NMU 108 – Anti-Cancer Nutrient (Artemisinin) Shows Impressive Results in Human Clinical Study
Nutrition / Natural Medicine Update No 108 (October 11, 2018)
with Dr. James Meschino
Topic: Anti-Cancer Nutrient (Artemisinin) Shows Impressive Results in Human Clinical Study
Source: EBioMedicine (2015)
A human clinical study published in EBioMedicine in 2015 showed very encouraging anti-cancer properties for a natural agent known as Artemisinin or Chinese Wormwood. The leaves of the plant known as Artemisia Annua contain an anti-cancer nutrient known as artemisinin. Recommended by the World Health Organization as an effective treatment for uncomplicated cases of malaria, experimental and animal studies have shown that artemisinin also kills many types of human cancer cells in a similar manner as it destroys red blood cells in the human body that are infected with the malaria parasite. Essentially, experimental and animal studies show that artemisinin binds with iron within cancer cells, generating massive amounts of free radicals that ultimately cause cancer cells to commit suicide or undergo programmed cell death (apoptosis). Normal, healthy cells have antioxidant defenses to protect themselves against these free radicals and so only the cancer cells die, and the normal cells of the body are spared.
It all sounds good except that human clinical studies were lacking to see if it really works in real life situations. In 2015 the first human cancer study using artemisinin was published, and it showed very promising results. In this study patients who were about to undergo surgery for diagnosed colorectal cancer were given an artemisinin supplement or a placebo pill each day for 2-weeks prior to the surgery (200 mg per day). The tumor samples were analyzed after the surgery and the pathology report showed that those ingesting the artemisinin prior to surgery had more cancer cells that had committed suicide than those who ingested the placebo. As well, tumor cells from those ingesting the artemisinin showed less metastatic tumor markers (indicators that the tumor would likely spread to other tissues). This was a double-blind, placebo-controlled, randomized study involving 20 colorectal cancer patients; 9 in the artemisinin group and 11 in the placebo group. Although being a small study it is noteworthy that 42 months after the surgery only one of nine patients in the artemisinin group had a return of their cancer, whereas 6 patients out of 11 patients in the placebo group experienced a recurrence of their colorectal cancer.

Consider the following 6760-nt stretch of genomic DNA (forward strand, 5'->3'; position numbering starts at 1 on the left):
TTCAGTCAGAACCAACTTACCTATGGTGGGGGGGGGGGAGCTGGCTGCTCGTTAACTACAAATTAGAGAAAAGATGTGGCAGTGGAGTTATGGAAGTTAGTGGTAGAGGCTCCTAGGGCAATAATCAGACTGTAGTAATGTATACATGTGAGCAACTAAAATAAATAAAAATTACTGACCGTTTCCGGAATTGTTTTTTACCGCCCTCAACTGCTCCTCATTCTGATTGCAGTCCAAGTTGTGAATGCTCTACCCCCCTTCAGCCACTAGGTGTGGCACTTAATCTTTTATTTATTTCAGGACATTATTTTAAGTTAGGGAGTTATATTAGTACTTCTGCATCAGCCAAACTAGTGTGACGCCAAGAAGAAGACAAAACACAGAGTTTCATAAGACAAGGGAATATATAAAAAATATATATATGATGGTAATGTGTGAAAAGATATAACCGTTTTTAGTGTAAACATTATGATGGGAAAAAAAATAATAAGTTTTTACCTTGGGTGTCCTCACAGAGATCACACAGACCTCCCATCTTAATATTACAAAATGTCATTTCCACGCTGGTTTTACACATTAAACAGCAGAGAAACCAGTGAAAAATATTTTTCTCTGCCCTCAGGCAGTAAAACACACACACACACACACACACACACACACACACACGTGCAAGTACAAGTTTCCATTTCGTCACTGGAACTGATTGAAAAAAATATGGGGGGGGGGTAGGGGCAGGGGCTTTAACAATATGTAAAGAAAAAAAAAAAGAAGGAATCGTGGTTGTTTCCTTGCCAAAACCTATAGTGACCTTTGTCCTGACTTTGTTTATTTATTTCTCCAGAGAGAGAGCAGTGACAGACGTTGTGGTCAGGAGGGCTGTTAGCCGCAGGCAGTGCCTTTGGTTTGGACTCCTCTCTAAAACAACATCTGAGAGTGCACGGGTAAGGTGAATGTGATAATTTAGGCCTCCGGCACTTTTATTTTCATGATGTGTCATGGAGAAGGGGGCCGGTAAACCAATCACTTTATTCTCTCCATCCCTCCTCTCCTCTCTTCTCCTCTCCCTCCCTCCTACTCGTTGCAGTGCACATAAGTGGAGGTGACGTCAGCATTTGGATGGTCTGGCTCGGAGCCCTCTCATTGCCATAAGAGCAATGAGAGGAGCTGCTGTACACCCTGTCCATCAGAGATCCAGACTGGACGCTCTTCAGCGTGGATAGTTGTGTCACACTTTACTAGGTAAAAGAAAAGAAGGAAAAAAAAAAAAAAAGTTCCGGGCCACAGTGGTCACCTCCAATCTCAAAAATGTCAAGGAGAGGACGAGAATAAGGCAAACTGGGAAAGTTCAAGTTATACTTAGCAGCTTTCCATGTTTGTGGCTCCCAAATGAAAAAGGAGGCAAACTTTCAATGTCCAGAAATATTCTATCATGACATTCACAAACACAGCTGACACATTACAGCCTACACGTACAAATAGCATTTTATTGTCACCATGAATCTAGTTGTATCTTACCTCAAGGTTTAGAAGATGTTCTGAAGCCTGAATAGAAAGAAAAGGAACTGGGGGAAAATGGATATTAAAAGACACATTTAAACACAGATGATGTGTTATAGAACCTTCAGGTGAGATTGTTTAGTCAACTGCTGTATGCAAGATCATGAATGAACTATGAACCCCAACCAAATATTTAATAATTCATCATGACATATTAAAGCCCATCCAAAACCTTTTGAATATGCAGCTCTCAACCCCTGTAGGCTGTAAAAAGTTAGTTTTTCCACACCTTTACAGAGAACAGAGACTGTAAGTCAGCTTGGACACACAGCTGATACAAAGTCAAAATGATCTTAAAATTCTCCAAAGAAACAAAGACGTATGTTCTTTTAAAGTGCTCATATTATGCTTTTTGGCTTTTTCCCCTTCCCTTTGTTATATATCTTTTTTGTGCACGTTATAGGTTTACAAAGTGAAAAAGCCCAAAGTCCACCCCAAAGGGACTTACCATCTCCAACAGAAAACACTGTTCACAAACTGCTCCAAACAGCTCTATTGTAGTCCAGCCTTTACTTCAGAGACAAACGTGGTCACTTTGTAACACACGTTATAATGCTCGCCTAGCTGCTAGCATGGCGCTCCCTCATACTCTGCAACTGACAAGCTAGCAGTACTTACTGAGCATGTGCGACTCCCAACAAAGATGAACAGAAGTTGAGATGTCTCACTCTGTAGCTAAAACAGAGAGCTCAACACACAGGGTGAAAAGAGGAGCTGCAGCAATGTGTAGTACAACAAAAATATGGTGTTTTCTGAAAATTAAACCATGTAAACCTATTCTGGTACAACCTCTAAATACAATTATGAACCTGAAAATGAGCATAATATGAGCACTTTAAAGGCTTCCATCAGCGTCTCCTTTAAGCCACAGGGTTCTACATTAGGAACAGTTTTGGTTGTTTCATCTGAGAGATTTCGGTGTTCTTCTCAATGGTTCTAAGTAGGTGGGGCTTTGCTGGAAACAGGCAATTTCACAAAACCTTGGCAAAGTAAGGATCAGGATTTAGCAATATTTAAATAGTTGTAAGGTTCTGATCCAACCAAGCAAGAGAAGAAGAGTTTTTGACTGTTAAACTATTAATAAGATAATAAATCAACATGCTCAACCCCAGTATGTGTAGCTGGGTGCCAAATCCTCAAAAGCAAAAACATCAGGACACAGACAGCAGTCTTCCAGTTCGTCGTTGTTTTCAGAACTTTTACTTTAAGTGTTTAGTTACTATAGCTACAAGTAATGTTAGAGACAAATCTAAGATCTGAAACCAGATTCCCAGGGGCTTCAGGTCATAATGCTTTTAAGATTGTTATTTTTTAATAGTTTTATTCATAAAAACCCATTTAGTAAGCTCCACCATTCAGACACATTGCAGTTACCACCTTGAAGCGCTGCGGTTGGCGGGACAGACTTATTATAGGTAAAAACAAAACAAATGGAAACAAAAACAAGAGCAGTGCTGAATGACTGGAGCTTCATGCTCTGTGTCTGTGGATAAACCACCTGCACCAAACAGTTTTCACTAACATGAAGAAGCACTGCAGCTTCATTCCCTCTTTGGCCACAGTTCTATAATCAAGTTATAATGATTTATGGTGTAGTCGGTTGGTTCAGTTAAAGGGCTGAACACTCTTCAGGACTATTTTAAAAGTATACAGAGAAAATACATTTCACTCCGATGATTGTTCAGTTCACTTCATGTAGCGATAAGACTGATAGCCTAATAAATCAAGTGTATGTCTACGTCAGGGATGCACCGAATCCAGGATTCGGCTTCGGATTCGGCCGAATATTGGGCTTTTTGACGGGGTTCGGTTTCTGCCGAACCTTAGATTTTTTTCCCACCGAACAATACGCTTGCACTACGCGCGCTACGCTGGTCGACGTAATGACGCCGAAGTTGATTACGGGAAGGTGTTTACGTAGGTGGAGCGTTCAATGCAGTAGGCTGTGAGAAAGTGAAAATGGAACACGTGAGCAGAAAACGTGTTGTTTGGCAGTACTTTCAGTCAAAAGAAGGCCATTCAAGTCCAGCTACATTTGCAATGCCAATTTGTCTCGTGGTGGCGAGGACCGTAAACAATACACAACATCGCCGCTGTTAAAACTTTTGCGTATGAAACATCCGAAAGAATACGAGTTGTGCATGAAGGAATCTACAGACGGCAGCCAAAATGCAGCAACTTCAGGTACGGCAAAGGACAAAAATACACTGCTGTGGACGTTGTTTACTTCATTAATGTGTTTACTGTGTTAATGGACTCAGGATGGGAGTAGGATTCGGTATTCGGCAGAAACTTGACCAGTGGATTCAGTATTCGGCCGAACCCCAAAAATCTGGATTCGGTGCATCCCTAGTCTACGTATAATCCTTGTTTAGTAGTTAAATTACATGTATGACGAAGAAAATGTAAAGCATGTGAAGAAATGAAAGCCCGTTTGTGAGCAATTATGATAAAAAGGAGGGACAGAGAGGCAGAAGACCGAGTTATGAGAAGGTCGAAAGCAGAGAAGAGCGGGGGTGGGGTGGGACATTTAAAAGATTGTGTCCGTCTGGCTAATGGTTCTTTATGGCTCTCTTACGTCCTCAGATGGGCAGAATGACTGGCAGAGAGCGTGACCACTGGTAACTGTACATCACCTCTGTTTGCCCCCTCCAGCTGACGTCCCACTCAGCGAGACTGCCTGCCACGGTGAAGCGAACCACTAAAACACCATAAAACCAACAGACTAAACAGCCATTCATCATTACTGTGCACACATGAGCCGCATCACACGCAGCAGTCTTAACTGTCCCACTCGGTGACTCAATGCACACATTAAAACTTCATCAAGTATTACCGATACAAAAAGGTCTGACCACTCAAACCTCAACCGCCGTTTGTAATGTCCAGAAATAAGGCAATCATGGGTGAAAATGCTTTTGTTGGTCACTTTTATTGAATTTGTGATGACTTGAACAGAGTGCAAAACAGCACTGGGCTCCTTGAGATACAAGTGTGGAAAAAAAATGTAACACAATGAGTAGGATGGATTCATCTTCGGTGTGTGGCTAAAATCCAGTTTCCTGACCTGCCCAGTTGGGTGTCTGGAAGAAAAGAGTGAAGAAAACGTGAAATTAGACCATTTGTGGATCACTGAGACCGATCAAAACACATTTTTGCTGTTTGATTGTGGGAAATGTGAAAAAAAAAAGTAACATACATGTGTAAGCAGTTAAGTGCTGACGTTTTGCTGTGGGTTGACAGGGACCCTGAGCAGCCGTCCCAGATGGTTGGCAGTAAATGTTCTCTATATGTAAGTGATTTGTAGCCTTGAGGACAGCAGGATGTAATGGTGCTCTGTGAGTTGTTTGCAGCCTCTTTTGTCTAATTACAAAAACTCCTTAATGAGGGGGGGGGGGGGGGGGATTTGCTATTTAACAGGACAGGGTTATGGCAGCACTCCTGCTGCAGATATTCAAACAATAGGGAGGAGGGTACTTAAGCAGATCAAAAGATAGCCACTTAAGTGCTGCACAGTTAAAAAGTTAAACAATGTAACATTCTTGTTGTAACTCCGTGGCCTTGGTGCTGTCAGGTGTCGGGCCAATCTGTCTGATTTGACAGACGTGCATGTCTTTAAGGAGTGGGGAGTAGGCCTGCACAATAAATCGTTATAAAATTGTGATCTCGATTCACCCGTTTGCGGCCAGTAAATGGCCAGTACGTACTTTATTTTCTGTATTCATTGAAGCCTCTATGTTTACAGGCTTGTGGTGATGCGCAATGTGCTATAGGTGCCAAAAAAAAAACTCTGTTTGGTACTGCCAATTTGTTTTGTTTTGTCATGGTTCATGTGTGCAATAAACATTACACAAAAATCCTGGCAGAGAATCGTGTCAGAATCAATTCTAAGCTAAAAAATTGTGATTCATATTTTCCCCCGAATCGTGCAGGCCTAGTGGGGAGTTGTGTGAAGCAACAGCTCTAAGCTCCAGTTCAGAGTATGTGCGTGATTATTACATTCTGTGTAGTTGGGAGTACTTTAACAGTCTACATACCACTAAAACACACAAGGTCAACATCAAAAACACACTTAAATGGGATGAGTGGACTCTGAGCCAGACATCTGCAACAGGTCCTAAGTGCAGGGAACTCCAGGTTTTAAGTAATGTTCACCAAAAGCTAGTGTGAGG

I have included the reference to this study in the text below. As someone who follows the peer-reviewed published studies on nutritional factors and cancer, I think that using artemisinin supplementation as an adjunctive measure to support conventional cancer treatments is something that can be considered in many cancer cases.
If this applies to you or someone you know then I suggest you print or forward this research paper to the attending physician to solicit their potential support for this adjunctive measure.
Krishna S, Ganapathi S, Ster IC et al. A randomized, double-blind, placebo-controlled pilot study of oral artesunate therapy for colorectal cancer. EBioMedicine 2015): 82-90 https://www.ncbi.nlm.nih.gov/pmc/articles/PMC6102173/
Eat Smart, Live Well, Look Great,